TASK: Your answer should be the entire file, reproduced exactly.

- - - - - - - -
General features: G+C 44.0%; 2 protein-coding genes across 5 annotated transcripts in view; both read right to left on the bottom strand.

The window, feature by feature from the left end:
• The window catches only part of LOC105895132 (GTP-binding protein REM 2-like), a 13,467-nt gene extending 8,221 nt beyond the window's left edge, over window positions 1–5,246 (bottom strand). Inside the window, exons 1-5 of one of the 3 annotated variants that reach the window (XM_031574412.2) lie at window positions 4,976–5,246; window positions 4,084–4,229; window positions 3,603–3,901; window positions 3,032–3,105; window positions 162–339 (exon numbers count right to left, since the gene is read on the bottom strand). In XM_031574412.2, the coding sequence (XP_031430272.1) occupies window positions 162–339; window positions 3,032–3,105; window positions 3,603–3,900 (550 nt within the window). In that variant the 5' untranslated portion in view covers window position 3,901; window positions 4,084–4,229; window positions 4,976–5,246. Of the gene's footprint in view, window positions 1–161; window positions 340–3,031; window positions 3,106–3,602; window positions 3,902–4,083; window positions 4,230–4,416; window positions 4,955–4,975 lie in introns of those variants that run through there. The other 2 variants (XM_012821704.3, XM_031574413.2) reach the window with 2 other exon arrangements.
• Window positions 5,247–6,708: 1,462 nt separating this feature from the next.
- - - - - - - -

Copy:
General features: G+C 44.0%; 2 protein-coding genes across 5 annotated transcripts in view; both read right to left on the bottom strand.

The window, feature by feature from the left end:
• The window catches only part of LOC105895132 (GTP-binding protein REM 2-like), a 13,467-nt gene extending 8,221 nt beyond the window's left edge, over window positions 1–5,246 (bottom strand). Inside the window, exons 1-5 of one of the 3 annotated variants that reach the window (XM_031574412.2) lie at window positions 4,976–5,246; window positions 4,084–4,229; window positions 3,603–3,901; window positions 3,032–3,105; window positions 162–339 (exon numbers count right to left, since the gene is read on the bottom strand). In XM_031574412.2, the coding sequence (XP_031430272.1) occupies window positions 162–339; window positions 3,032–3,105; window positions 3,603–3,900 (550 nt within the window). In that variant the 5' untranslated portion in view covers window position 3,901; window positions 4,084–4,229; window positions 4,976–5,246. Of the gene's footprint in view, window positions 1–161; window positions 340–3,031; window positions 3,106–3,602; window positions 3,902–4,083; window positions 4,230–4,416; window positions 4,955–4,975 lie in introns of those variants that run through there. The other 2 variants (XM_012821704.3, XM_031574413.2) reach the window with 2 other exon arrangements.
• Window positions 5,247–6,708: 1,462 nt separating this feature from the next.